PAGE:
May 5, 2021 – The Tennessean by: Yue Stella Yu – In the dwindling hours of this year’s legislative session, Tennessee lawmakers reached consensus on a deal to overhaul the state’s unemployment benefit system. The bill, which cleared the Senate 26-7 and the House 71-19 on Wednesday afternoon, caps the maximum payout period at as low as 12 weeks — the lowest in the nation. It also would boost the weekly benefits for all eligible Tennesseans by as much as $50.
The House originally proposed a $25 increase, but ultimately matched the Senate proposal, which was approved by lawmakers Wednesday. The bill will now head to Gov. Bill Lee’s desk for his signature. The bill would tie the maximum payout period to the state’s unemployment rate. The benefits would be extended as the rate rises and eventually would be capped at 20 weeks if the rate balloons beyond 9%. The changes will take effect in December 2023.
Tennessee has one of the lowest amounts of weekly unemployment benefits among all states. Currently, each Tennessean can claim up to 26 weeks of benefits. But under the bill, Tennesseans mostly likely will see their benefits capped at 13 or 14 weeks based on historical unemployment rates.
Proponents tout the measure as an effort to restructure Tennessee’s unemployment benefit system and replenish the state’s unemployment trust fund, which has remained for years below the federally recommended level. “It’s a math equation when you boil down to it,” said Rep. Kevin Vaughan, R-Collierville, who carried the legislation in the House. “How do we increase the dollars in the fund?”
Top Republican lawmakers have argued 26 weeks of unemployment benefits is too much. The extended benefits, they said, have discouraged people from rejoining the workforce, although the theory has been disputed by several studies.
Democratic lawmakers opposed the measure, arguing the bill would cut the overall benefits to Tennesseans in need. The bill would save the state up to $24 million a year in payouts.
“It’s morally wrong for us to reduce the benefits. These are working-class people. America was built on the back of working-class people,” said Sen. Brenda Gilmore, D-Nashville. “I do know what it is like to need something and to be without. And when these individuals receive the unemployment (benefits), they are paying daycare fees; they are keeping food on their tables; they are paying rent and mortgages.”
Supportive legislators argue the bill is a good way to infuse more money into the state’s unemployment trust fund. The fund level has remained below the federally recommended level since 2014, according to Department of Labor statistics. Sen. Bo Watson, R-Hixson, said the state managed to maintain a “healthy balance” in the fund this year because of federal aid during the pandemic. “We cannot and should not rely on the federal government to sustain our trust fund,” he said.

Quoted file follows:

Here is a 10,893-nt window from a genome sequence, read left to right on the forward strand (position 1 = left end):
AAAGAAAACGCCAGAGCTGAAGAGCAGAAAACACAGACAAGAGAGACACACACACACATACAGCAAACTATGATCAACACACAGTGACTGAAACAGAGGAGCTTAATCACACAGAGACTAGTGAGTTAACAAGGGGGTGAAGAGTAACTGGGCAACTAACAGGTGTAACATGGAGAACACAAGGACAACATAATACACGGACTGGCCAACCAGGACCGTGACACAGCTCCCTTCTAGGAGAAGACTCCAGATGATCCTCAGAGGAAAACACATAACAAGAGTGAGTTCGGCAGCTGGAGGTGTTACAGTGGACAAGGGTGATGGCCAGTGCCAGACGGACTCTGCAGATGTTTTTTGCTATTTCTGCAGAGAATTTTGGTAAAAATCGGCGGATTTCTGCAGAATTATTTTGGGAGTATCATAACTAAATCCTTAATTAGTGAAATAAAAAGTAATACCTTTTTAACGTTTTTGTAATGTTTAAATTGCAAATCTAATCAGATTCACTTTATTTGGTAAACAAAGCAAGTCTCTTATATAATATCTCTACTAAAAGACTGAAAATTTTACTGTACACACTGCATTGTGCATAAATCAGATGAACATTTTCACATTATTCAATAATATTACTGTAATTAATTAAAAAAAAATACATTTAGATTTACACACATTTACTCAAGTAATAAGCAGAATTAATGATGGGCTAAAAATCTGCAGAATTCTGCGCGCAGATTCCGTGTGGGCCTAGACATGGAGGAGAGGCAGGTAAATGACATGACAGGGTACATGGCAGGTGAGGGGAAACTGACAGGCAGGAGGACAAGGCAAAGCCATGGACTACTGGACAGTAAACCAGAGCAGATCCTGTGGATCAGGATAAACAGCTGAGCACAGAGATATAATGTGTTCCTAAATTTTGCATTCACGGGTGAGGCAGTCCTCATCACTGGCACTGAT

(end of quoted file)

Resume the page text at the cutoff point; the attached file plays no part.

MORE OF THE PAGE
Senate Minority Leader Jeff Yarbro, D-Nashville, agreed the state needs enough money in the fund balance. But he said cutting the maximum payout period is not the right way to replenish that account. “Our unemployment system isn’t designed for recessions,” he said Wednesday. “What we are doing in this bill is we are trying to avoid any possibility of any tax increase, and we are just doing it on the backs of beneficiaries.”
In support of the legislation, Republican lawmakers cite hardship for businesses trying to hire workers to the extended benefits. “You go around any county in the state right now, and you see ‘help wanted’ signs everywhere,” said Sen. Mike Bell, R-Riceville. “They are looking for warm bodies. They are looking for people who can pass the drug test and just show up to work.”
Vaughan echoed Bell’s argument. “We’ve seen more supplemental federal dollars pouring into the system,” he said Tuesday. “It’s also becoming … a workforce supply chain issue. We have people that are not being able to find laborers.” Vaughan added Tuesday lawmakers intend to hold an “unemployment workshop” in the summer to discuss further changes to the unemployment system.
Rep. Jason Zachary, R-Knoxville, referred to the number of job openings in Tennessee to argue the extended benefits have discouraged people from seeking work. As of Wednesday, more than 255,000 jobs are available, state data shows. “We are not Washington. We cannot print money,” he said. “We have to ensure the solvency of these programs, to ensure those that fall on hard times are able to gain access to unemployment (benefits).”
But Democratic lawmakers opposed the measure, arguing the overall reduction in unemployment benefits would fail to meet Tennesseans’ soaring needs during a pandemic. “We are cutting unemployment (benefits) in half after a million people in this state have relied on this system in the last year,” Yarbro said. “That’s not people who are lazy; that’s one out of every three workers.”
Rep. Larry Miller, D-Memphis, said Tuesday the $25 raise in weekly benefits is not enough to keep up with inflation. Currently, unemployed Tennesseans are eligible for up to $275 per week — a level set two decades ago, he said. “I think about what I could spend $25 on,” he said. “Not much of anything.”
Rep. John Ray Clemmons, D-Nashville, called the $275 weekly benefits “embarrassing.” That calculates to an hourly wage of roughly $6.88, he said, which is below the state’s minimum wage of $7.25.
Clemmons called his Republican colleagues’ position a “false narrative.” “For us to sit here and claim that people are sitting at home instead of working in the state of Tennessee because they are getting more money from unemployment is absurd,” he said. “There are real problems facing Tennessee families. And if you try to shift the blame to working families in Tennessee, that is a dangerous game you are playing.”